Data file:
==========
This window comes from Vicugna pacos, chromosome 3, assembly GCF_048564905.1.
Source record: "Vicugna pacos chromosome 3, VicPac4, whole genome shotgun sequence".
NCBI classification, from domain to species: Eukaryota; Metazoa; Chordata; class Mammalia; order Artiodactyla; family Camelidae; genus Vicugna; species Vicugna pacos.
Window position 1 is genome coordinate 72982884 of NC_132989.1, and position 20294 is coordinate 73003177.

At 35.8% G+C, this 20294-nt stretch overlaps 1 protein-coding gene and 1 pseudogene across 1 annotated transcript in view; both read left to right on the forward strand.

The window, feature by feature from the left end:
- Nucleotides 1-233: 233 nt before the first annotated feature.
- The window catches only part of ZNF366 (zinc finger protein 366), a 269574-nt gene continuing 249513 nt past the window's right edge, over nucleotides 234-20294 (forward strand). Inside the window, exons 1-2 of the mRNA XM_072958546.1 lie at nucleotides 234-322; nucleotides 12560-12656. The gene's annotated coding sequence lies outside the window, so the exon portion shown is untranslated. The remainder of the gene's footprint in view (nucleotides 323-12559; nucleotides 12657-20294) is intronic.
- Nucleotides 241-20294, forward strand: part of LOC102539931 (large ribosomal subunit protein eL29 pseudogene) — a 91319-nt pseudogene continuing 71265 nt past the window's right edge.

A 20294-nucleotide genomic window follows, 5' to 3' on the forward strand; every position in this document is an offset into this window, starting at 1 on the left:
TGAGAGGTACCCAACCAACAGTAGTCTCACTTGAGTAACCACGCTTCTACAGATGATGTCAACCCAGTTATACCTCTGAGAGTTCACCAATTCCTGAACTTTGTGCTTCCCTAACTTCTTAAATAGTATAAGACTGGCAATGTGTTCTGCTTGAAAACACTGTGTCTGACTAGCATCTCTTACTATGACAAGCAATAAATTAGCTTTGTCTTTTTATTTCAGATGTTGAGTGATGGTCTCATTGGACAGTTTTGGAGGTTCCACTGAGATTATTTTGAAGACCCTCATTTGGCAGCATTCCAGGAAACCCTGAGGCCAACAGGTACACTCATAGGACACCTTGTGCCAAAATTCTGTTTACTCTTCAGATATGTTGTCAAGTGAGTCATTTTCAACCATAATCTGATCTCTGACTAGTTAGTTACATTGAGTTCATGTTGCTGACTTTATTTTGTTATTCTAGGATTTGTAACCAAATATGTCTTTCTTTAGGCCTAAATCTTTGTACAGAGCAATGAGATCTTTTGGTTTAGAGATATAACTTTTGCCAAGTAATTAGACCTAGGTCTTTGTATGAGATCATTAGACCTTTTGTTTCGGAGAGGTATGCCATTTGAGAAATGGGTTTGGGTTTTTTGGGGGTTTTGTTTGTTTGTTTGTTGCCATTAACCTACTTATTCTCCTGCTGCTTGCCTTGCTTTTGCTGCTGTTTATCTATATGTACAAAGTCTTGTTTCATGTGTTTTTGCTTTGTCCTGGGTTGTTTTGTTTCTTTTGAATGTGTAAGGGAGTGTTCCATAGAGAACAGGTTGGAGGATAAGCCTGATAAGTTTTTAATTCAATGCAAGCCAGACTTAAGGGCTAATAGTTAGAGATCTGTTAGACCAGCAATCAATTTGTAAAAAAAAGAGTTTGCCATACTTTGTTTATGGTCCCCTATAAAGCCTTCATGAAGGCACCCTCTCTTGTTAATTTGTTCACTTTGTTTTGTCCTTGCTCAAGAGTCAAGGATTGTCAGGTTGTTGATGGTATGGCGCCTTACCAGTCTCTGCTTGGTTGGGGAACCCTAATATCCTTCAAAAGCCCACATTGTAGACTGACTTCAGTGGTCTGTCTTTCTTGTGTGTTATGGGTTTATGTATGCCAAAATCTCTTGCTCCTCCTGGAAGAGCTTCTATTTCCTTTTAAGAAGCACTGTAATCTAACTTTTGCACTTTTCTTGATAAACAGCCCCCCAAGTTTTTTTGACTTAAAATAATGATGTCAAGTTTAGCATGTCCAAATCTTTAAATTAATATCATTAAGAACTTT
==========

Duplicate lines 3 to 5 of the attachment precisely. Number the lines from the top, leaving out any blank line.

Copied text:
NCBI classification, from domain to species: Eukaryota; Metazoa; Chordata; class Mammalia; order Artiodactyla; family Camelidae; genus Vicugna; species Vicugna pacos.
Window position 1 is genome coordinate 72982884 of NC_132989.1, and position 20294 is coordinate 73003177.

At 35.8% G+C, this 20294-nt stretch overlaps 1 protein-coding gene and 1 pseudogene across 1 annotated transcript in view; both read left to right on the forward strand.